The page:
Tweetbot for iPhone may have grown up, but it hasn’t forgotten about the features and design decisions that made it a powerful and popular Twitter client among iOS users for the past two years. Tweetbot 3.1, available today on the App Store, improves upon last month’s major release by bringing back some old features of Tweetbot 2.x and introducing new ones, always taking advantage of iOS 7’s design and structure in interesting ways.
The possibility to turn the main timeline tab into a Twitter list has always been one of Tweetbot’s unique features. Here’s how I described it in my review of Tweetbot 1.0 two years ago:
Let’s say I want to temporarily switch to a timeline based on a list collecting people that tweet about RIM: I tap on the timeline button, select the list, and there my main timeline is replaced by the RIM folks. I can go back at any time, choose lists — even create new ones and add users to them thanks to Tweetbot’s full list management. Other Twitter clients in the past tried to play around with this concept of turning lists into timelines, but none of them got close to today’s implementation in Tweetbot. It’s simple, fun, and adds value to my productivity.
(I can’t remember why I used RIM as an example. I’m going to retroactively state it was a joke.)
The timeline switcher had to be cut to ship Tweetbot 3.0, but it’s back in version 3.1 with a new design that matches Tweetbot’s lighter new style. To activate the switcher, tap & hold the “Timeline” text in the title bar of the Timeline tab: a translucent popup will fall off the top of screen, quickly springing back to show you lists you can view in the timeline tab (either because you’ve created those lists or subscribed to them). Once you’re in a list, you can tap & hold again at any time to bring up the switcher and go back to the timeline. Like the old app, Tweetbot 3.1 keeps separate scrolling positions for your timeline and lists; if you’re not seeing all your lists in the popup, it’s because you have to scroll it.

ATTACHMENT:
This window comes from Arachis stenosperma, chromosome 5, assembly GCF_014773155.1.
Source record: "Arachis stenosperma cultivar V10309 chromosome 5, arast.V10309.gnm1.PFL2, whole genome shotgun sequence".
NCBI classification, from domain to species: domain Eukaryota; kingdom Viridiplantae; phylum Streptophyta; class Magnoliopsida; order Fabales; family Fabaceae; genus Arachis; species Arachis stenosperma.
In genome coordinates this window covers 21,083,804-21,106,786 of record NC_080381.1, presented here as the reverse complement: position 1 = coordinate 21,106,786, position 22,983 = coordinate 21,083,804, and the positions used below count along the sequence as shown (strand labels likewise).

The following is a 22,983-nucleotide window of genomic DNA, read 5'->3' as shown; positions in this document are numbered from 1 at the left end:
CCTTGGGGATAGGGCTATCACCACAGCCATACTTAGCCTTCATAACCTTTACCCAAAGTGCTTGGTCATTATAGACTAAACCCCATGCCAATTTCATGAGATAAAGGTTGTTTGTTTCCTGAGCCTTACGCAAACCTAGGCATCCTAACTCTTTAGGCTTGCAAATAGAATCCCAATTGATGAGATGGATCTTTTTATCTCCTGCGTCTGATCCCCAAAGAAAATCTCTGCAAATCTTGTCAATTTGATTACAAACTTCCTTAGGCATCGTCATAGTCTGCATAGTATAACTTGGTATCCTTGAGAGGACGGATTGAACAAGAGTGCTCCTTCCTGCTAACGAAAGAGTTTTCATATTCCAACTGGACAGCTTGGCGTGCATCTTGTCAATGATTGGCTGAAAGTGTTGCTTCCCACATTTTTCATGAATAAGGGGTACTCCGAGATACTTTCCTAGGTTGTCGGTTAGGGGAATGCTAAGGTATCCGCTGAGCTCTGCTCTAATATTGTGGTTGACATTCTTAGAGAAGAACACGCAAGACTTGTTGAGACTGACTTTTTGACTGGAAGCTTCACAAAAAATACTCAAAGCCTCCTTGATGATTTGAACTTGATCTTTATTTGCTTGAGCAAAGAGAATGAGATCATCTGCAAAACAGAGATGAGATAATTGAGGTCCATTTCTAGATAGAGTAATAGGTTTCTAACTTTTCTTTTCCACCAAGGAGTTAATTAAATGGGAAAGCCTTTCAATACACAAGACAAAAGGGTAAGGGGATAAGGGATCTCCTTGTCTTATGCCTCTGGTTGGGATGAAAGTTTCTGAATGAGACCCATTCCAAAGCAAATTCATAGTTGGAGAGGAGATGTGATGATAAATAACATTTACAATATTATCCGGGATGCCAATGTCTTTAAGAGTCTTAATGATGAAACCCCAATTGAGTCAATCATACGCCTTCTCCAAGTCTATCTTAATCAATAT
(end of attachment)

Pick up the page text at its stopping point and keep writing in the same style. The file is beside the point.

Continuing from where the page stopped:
I don’t use lists much, but I’m glad the switcher is back. I am subscribed to a bunch of lists and created some for myself – I tend to open an “Apple News” list every couple of days, and my “Games” one every morning. The timeline switcher makes it easier to open lists and it fits with Tweetbot 3’s design.
Text Size Controls
For the release of version 3.0, Tapbots decided to eschew in-app text size controls to embrace Dynamic Type, an iOS 7 feature that controls the size of text at a system-wide level in every app on your device that supports it. While I liked the convenience of Dynamic Type (I can set font size once and forget about it), several users didn’t like the fact that there were no options to make Tweetbot’s text look different than other iOS 7 apps. That’s the trade-off with Dynamic Type: unless a developer implements a fallback option for users who don’t like it, you’ll be stuck with having the same font size in all your apps.
With Tweetbot 3.1, you can turn off Dynamic Type and choose your favorite text size for the app. Available in the app’s Settings under Display, the new text size controls mostly mimic Apple’s default sizes but they don’t depend on it.
There’s also a handy Tweet Preview box at the top of the screen to show you what a tweet would look like with the current text size settings. There are nine size points to choose from, which should be enough for most users who don’t want Dynamic Type.